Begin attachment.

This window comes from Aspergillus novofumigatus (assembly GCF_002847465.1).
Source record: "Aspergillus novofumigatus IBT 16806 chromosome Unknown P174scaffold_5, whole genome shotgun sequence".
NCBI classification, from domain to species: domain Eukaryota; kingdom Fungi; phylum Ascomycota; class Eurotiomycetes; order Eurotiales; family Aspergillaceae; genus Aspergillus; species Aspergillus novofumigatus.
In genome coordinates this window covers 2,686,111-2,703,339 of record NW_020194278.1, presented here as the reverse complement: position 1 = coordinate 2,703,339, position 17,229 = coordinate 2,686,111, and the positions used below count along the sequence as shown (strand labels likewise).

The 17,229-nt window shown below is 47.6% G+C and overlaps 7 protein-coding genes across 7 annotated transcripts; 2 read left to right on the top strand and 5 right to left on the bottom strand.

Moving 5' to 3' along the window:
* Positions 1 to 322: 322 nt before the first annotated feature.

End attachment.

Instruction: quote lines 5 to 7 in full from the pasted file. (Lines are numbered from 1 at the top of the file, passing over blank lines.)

The 17,229-nt window shown below is 47.6% G+C and overlaps 7 protein-coding genes across 7 annotated transcripts; 2 read left to right on the top strand and 5 right to left on the bottom strand.

Moving 5' to 3' along the window:
* Positions 1 to 322: 322 nt before the first annotated feature.